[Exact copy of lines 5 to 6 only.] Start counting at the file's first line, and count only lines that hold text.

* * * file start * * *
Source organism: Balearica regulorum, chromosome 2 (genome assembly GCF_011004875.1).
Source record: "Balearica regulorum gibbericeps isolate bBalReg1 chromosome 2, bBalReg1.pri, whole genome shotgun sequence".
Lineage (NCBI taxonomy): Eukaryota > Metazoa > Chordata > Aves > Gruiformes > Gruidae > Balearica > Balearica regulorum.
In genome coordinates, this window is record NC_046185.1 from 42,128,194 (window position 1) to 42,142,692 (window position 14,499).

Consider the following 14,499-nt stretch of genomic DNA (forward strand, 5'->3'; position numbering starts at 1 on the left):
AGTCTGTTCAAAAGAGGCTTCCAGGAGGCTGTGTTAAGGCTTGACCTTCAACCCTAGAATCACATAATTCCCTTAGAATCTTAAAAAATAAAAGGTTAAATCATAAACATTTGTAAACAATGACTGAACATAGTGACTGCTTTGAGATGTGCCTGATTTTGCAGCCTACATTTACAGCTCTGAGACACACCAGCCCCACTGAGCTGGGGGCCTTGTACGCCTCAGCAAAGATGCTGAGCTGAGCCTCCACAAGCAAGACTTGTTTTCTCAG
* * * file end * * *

Consider the following 14,499-nt stretch of genomic DNA (forward strand, 5'->3'; position numbering starts at 1 on the left):
AGTCTGTTCAAAAGAGGCTTCCAGGAGGCTGTGTTAAGGCTTGACCTTCAACCCTAGAATCACATAATTCCCTTAGAATCTTAAAAAATAAAAGGTTAAATCATAAACATTTGTAAACAATGACTGAACATAGTGACTGCTTTGAGATGTGCCTGATTTTGCAGCCTACATTTACAGCTCTGAGACACACCAGCCCCACTGAGCTGGGGGCCTTGTACGCCTCAGCAAAGATGCTGAGCTGAGCCTCCACAAGCAAGACTTGTTTTCTCAG